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| Burns, Cunningham & Mackey, P.C.

During the last election, regardless of where you lived I can guarantee you that if one of the candidates was a trial lawyer, took campaign contributions from trial lawyers, or had a neighbor that was a trial lawyer, this fact was used against them.

Look at this ad in the Georgia gubernatorial race:

Watching this attack ad, it made me realize that Mr. Barnes opponents didn’t try to make an actual argument, but simply tried to equating a vote for Roy Barnes was a vote for trial lawyers. But what does that even mean? Why does being a trial lawyer carry such a negative connotation in our society. Roy Barnes volunteered at the Atlanta Legal Aid Society for over six months as a full time volunteer, yet once identified as being a "trial lawyer", none of Mr. Barnes accomplishments mattered at that point. Mr. Barnes was not alone.

Sarah Steelman who ran for Governor in Missouri in 2008 faced the same type of attacks. In this attack ad, once again the opponents of Ms. Steelman simply tried to say Trial Lawyer and Sarah Steelman as many times as they could in a 30 second spot.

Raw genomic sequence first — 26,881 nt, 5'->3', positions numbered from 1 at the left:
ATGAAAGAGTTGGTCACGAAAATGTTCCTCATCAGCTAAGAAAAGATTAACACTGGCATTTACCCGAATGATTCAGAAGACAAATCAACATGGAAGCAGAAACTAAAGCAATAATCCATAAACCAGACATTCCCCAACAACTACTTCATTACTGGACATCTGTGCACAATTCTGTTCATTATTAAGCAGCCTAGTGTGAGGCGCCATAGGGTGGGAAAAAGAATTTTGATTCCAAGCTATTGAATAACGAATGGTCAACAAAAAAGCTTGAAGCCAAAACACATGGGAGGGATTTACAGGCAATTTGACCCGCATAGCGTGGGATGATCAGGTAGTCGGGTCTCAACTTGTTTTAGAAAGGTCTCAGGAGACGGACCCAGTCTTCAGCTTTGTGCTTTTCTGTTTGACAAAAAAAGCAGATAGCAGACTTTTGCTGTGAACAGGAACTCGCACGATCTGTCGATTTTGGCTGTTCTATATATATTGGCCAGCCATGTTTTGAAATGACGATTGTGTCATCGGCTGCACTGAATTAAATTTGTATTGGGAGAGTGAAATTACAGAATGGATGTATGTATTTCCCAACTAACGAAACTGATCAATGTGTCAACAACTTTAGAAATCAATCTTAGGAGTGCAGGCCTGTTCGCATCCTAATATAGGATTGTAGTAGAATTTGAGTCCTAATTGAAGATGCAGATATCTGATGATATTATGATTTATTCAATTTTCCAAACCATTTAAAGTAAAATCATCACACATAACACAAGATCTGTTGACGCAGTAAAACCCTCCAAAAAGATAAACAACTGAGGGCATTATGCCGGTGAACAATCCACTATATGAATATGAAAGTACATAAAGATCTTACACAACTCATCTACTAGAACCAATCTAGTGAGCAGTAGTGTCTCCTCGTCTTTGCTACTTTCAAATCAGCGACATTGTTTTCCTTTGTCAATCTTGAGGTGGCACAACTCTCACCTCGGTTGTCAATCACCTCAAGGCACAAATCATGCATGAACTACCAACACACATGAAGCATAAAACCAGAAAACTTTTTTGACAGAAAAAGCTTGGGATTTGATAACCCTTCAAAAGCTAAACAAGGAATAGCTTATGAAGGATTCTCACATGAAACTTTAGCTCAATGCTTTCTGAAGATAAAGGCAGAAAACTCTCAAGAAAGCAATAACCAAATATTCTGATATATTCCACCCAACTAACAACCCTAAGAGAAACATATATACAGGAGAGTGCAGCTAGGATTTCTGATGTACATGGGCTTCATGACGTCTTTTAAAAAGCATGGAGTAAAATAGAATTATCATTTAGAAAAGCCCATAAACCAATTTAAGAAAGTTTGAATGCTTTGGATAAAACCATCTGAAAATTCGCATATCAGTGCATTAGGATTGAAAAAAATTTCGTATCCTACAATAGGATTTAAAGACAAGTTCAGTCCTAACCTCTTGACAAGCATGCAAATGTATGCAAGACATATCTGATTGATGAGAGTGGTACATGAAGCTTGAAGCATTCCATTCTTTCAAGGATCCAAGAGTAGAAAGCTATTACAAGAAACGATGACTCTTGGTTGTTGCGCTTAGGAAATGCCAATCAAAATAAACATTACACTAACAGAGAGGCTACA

When watching these ads, I’m reminded of the movie "The American President". There is a scene towards the end of the movie where Michael Douglass says that one of his opponents wasn’t interested in solving problems, but was interested in doing two things (1) Making people afraid of something and (2) Telling people who is to blame for it. He goes on to state that this is how you win elections, not actually help people. Though this movie was produced in 1995, this scene was prophetic as to how campaigns are now waged in America and blaming Trial Lawyers for problems is easy because the "Trial Lawyer" is nameless and faceless, and can’t defend himself.

I’m proud to say that I’m a Trial Lawyer, and hopefully more and more Trial Lawyers will be proud to say so as well.

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